“Summertime, and the living is easy,” goes the song, but for working parents, summer is anything but simple. When schools close, many families struggle to secure childcare to fill workday hours. Summer camps are a great option, but the price tag is a hefty one. According to the American Camp Association, day camps can cost an average of $314 a week.

One way to help defray these costs is the Child and Dependent Care Credit offered by the Internal Revenue Service (IRS). (See: Tax Credits for Families.)

“Childcare is expensive, and the cost gives many parents pause about whether it's worth returning to the workforce,” says Matt Becker, a financial planner and founder of the blog Mom and Dad Money, on a blog for TurboTax. “But the child and dependent care credit can make it a little easier for parents to keep working without putting too much stress on their budget.”

6 Tips to Make Summer Camp Tax Deductible

This credit allows families to claim up to 35% of qualifying expenses – or up to $3,000 for one child or dependent, and up to $6,000 for two or more children or dependents – according to the IRS. (Note that the cost doesn’t have to be equally split among the children.) Of course, there are rules that guide what is deductible and what is not. Here are six ways to make sure your child’s (or children’s) summer camp experience qualifies:

1. Both parents must be working or actively looking for work. Parents or guardians must have “earned income” that is reported to the IRS. If you are a stay-at-home-dad and your wife works full time – or vice versa – you do not qualify for the credit. But there are no upper limits on income for claiming the credit. If you're divorced, the custodial parent usually has the right to claim the childcare tax credit, though some divorce settlements may handle this differently. Needless to say, the parent who claims this summer camp credit needs to be working or actively looking for work. Check with your attorney and/or tax preparer to make sure you are in compliance..

2. Children must be under age 13. Older kids do not qualify when it comes to using this tax credit.

3. Only day camps count; sleepaway camps are not allowed. Sending your child away for a month cannot be counted as a work-related expense. That said, the type of day camp, in terms of the credit, is irrelevant – sports, arts, music or back-to-the-land nature camps all qualify.

4. Camping supplies do not qualify. Whether it's sports gear, paints and charcoal pencils for art camp, or even a lime green camp t-shirt, these items cannot be taken as deductions or counted towards the credit.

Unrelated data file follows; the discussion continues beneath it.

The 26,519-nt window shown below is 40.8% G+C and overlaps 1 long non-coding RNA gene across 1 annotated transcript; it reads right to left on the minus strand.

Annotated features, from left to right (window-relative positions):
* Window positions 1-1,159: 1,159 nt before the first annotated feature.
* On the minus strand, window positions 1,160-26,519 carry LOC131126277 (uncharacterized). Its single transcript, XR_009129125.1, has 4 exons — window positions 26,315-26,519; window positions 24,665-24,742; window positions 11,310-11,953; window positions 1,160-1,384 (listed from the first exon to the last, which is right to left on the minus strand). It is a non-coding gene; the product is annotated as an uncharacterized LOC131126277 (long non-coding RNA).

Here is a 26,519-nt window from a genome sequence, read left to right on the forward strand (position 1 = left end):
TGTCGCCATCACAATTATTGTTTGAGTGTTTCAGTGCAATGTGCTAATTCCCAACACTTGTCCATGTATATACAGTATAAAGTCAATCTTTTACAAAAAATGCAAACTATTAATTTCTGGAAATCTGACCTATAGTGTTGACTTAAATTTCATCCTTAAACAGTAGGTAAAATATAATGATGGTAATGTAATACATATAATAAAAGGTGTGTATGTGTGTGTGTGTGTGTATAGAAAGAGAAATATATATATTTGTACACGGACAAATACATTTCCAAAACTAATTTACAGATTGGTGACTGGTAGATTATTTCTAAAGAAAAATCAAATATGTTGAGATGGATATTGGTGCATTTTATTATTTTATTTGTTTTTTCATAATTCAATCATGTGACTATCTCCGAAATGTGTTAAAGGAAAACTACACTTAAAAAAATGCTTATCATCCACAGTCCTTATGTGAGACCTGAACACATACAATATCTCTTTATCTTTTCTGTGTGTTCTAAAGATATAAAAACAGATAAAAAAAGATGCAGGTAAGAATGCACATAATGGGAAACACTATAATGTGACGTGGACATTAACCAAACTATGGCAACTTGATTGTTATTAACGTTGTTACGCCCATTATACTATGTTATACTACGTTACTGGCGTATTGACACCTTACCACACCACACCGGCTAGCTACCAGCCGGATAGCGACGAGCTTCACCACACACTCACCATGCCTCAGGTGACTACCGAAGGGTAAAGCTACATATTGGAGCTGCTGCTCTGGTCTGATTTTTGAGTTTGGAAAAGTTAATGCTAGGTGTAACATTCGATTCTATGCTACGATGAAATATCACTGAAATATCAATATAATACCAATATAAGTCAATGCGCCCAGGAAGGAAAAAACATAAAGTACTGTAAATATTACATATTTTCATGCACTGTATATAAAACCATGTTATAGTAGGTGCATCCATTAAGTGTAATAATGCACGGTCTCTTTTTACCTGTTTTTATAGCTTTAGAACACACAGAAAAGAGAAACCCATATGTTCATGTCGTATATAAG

5. Payments must be made to an institution (i.e. YMCA Tennis Day Camp for Kids). Be sure to keep all receipts and records of the time your child attended the camps. It probably doesn’t hurt to keep a copy of the payment, either. When it comes time to file your taxes, you’ll need to provide the address, plus federal tax identification number (either a Social Security number or employer identification number) for the summer camp facilities.

6. You can’t use the EZ form when you file your taxes. To claim a credit for these expenses, you or your accountant will need to attach federal form 2441 to federal form 1040, 1040A or 1040NR. Be sure to check with your accountant or a tax expert if you have any questions regarding the credit.

Camp This Summer, Tax Credit Next April

Unless your kids went to day camp last summer, don’t get too excited about filing for the credit this year. You can’t file until your child or children have actually attended camp. And keep in mind that the credit amounts are for an entire year of childcare expenses, not just camp-related activities. If you are planning to claim the credit to help pay for summer day camps and think you may need it at some point later in the year, try not to wipe out the whole amount.

The Bottom Line

Working parents with school-age children can use the Child and Dependent Care Credit to help balance the high cost of summertime camps, but remember to save up for it ahead of time. The credit may help your tax bill next April, but it won’t lower the up-front costs of day camp. (See also: Benefits of a Dependent Care Flexible Spending Account.)

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